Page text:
- Job 10: 7-9
Today is the State of Union and, by every measure, our sense of union across difference, politics, and even faith traditions, is under more extraordinary pressure than in recent memory. We find ourselves evaluating the national and even humanitarian “State of the Union” in terms that are anything but ordinary. It does make me ask myself if there is really greater disunion or if we are conditioned by our media outlets of choice (on either end) to look for and observe (celebrate?) discord more than the love that still unites people across difference in ever more extraordinary ways? Just a thought…
Lucky for us, we are facing these extraordinary times with the safety and security of a Christian faith tradition grounded first and foremost in the idea of eternal hope—both for this Realm and the next. We are, if we do Christianity right, embedded in a culture and even a Savior of hope. Moreover, somewhat ironically, this liturgical season between Epiphany (anything but normal) and Lent (certainly strange) is actually a short month of “Ordinary Time” in the midst of liturgical seasons of great instability. This is, whatever truth we find in it, technically Ordinary Time in the Church Year.
As we all grapple to find and remember our collective Baptismal Call to Hope and to seeking God in all things and in every time, I would like to invite you to join me in a new practice. Our Baptisms call us to look forward in hope to a better day rather than backwards towards how it was before our current perceived state of disunion. Hear me on this: Things will never again be the way they were before or how they were when you were a kid, so our greatest hope lies in God and in uncovering the immense potential of a New Ordinary Time. Hope isn’t a thing of the past. Hope is the way of seeing the gifts of now. It is trusting that God can make good come from even the worst imaginable and then acting and working to do our part to make that envisioned future of union possible… come tomorrow or come three lifetimes from now.
Here is a short tale I want to tell from my Canadian history that is a small floral example of what I mean. All of our families bring stories with them from the places we were before. My maternal family happens to be Canadian and has a trove of stories similar to but nuanced from our American narratives. Here is one of my favorites that, while simple, always gives me hope in the face of global disunion:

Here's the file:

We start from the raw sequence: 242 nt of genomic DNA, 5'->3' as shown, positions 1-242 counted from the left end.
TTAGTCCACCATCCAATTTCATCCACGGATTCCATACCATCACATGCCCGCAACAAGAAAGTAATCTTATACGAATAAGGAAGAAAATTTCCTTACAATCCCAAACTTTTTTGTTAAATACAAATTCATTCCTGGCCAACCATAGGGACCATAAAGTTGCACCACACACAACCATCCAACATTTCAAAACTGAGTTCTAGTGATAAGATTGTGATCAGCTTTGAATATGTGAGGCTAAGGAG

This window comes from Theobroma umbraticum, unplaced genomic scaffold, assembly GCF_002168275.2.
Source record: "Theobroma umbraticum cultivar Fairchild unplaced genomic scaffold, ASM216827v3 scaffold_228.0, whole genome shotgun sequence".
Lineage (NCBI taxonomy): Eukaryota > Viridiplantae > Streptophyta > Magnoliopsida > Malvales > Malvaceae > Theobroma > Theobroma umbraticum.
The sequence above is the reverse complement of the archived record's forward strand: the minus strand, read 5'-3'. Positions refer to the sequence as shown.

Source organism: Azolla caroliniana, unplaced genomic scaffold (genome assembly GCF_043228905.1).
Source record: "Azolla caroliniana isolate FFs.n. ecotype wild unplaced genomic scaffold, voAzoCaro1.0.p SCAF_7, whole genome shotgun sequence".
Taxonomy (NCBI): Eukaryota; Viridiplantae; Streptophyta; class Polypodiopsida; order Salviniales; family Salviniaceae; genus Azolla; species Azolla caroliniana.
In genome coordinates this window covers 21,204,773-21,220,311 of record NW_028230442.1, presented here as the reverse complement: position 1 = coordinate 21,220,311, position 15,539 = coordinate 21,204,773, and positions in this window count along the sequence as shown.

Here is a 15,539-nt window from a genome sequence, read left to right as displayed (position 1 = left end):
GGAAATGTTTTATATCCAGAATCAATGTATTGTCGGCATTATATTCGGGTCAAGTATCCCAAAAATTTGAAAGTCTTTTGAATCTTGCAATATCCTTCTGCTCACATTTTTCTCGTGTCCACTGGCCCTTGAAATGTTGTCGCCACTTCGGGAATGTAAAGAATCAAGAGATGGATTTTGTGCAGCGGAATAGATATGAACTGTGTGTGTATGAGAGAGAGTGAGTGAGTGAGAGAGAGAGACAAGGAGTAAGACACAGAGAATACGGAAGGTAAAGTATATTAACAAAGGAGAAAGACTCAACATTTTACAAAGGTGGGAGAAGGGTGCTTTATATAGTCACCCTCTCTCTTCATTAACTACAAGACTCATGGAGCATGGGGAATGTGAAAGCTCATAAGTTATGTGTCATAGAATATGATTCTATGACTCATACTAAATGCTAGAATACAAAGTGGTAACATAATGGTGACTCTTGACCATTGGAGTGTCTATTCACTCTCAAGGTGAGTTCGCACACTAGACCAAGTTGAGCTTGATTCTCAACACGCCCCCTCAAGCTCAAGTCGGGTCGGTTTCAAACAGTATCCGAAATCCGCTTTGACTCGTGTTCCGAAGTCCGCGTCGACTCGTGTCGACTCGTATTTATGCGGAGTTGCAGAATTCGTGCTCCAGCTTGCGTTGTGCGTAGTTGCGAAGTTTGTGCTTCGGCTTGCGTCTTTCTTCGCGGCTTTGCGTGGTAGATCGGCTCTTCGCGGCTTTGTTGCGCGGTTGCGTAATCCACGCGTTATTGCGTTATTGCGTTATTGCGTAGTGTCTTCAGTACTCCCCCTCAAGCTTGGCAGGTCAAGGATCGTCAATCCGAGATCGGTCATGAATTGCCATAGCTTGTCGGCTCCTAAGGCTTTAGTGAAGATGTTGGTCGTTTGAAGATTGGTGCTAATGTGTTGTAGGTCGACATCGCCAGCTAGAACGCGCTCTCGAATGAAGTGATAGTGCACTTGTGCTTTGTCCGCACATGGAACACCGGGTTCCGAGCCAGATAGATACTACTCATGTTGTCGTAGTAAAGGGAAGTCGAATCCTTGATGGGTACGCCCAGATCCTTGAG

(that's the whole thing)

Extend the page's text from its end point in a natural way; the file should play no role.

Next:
If you ever visit the stately Canadian Capitol City of Ottawa, you will be surrounded by a deep sense of history, civic pride, and beautiful grounds. If you visit in the winter, you will see that the canals throughout the city are used as linear ice rinks to form a public transit infrastructure for ice-skater commuting to class or to work. It gives being late for work and speed skating practice a nice overlap! If you visit in the early summer, when the canals are melted and form more of a calming backdrop, you will be surrounded by the largest tulip gardens in the world. Tulips, tulips everywhere in every color! It is like Pella or Orange City, Iowa or Holland, Michigan multiplied by the tens of thousands. “Where did these Tulips come from,” you may well wonder, “and why Ottawa?”
As the story goes, on May 12, 1940, when the tulips were still blooming, the future Queen Juliana of the Netherlands boarded a ship for Ottawa for safe keeping during the ravages of World War II. In Canada, she met an unmatched sense of hospitality, care, and true national mutuality. The Canadian government even went to the lengths to declare the hospital room where Queen Juliana gave birth to Princess Margriet to be official Dutch Territory so as to make the birth completely Dutch.
In 1945, when she finally got home, Queen Juliana sent 100,000 bulbs to the City of Ottawa and then another 20,000 plus bulbs to the hospital that had shown such understanding and went to such lengths during the birth of Margriet. Every year, for the rest of her life, Queen Juliana sent tulip bulbs over the North Atlantic to the Ottawa as a sign of union and connection. That is the story, as I have heard it, of the Tulips of Ottawa.
Why does that matter today? The New Ordinary, after a time of great darkness and international disunion like we have never seen before in history, still has signs of flowers, or relationship, and of hope. The uncertainty and disunion in the world today cannot even begin to be measured against 1940, but still the sense of despondence and pessimism, particularly in the Mainline Progressive Church, is concerning. We cannot start over from 1957.* We can only start over in hope from today.
This is our New Ordinary Time with which we have to work and create anew. At the end of WWII, the people of the Netherlands and Canada couldn’t wish away the pain and the loss, but they could see what God was leading them to in a “new ordinary” with new potential for good, for connection, and for tulips.
This spring and summer in Ottawa Canada, and probably forever into the future even after the origin story is forgotten by human memory, tulips will bloom along the canals and in the parks and every public place.
The Realm with which we have to work and within which we are called by our Baptisms to plant bulbs of hope will never again be 1957, 1992, 2007, or even yesterday. The only place where we can plant flowers of union, is today. It is your Baptismal Covenant to look for any ground that might be ready for flowers of union between people even in unexpected times.
In Hope and Tulips,
*1957 is the date of creation of the United Church of Christ
The Rev. Jake Miles Joseph ("just Jake"), Associate Minister, came to Plymouth in 2014 having served in the national setting of the UCC on the board of Justice & Witness Ministries, the Coalition for LGBT Concerns, and the Chairperson of the Council for Youth and Young Adult Ministries (CYYAM). Jake has a passion for ecumenical work and has worked in a wide variety of churches and traditions. Read more about him on our staff page.